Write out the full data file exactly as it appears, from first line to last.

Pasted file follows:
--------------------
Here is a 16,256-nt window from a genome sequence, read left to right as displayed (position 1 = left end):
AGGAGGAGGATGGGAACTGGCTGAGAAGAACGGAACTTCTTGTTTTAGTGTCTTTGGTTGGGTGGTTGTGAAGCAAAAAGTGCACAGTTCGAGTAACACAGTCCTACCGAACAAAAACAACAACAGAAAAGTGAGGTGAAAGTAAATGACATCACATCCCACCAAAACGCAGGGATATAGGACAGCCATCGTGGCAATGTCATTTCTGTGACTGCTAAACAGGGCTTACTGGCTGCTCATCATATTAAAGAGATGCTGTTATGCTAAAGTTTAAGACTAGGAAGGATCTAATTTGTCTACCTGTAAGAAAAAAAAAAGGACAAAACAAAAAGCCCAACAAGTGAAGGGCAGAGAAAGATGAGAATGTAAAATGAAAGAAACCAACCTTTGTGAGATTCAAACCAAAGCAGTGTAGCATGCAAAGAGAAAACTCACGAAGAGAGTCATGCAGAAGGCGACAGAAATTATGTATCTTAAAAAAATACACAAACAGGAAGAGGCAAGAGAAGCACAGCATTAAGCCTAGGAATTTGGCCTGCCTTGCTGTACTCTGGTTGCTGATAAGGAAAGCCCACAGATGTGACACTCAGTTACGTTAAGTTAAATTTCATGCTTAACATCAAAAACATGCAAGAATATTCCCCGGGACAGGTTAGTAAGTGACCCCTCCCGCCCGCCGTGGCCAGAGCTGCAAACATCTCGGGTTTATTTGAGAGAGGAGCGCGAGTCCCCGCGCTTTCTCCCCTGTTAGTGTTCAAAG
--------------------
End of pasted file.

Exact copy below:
Here is a 16,256-nt window from a genome sequence, read left to right as displayed (position 1 = left end):
AGGAGGAGGATGGGAACTGGCTGAGAAGAACGGAACTTCTTGTTTTAGTGTCTTTGGTTGGGTGGTTGTGAAGCAAAAAGTGCACAGTTCGAGTAACACAGTCCTACCGAACAAAAACAACAACAGAAAAGTGAGGTGAAAGTAAATGACATCACATCCCACCAAAACGCAGGGATATAGGACAGCCATCGTGGCAATGTCATTTCTGTGACTGCTAAACAGGGCTTACTGGCTGCTCATCATATTAAAGAGATGCTGTTATGCTAAAGTTTAAGACTAGGAAGGATCTAATTTGTCTACCTGTAAGAAAAAAAAAAGGACAAAACAAAAAGCCCAACAAGTGAAGGGCAGAGAAAGATGAGAATGTAAAATGAAAGAAACCAACCTTTGTGAGATTCAAACCAAAGCAGTGTAGCATGCAAAGAGAAAACTCACGAAGAGAGTCATGCAGAAGGCGACAGAAATTATGTATCTTAAAAAAATACACAAACAGGAAGAGGCAAGAGAAGCACAGCATTAAGCCTAGGAATTTGGCCTGCCTTGCTGTACTCTGGTTGCTGATAAGGAAAGCCCACAGATGTGACACTCAGTTACGTTAAGTTAAATTTCATGCTTAACATCAAAAACATGCAAGAATATTCCCCGGGACAGGTTAGTAAGTGACCCCTCCCGCCCGCCGTGGCCAGAGCTGCAAACATCTCGGGTTTATTTGAGAGAGGAGCGCGAGTCCCCGCGCTTTCTCCCCTGTTAGTGTTCAAAG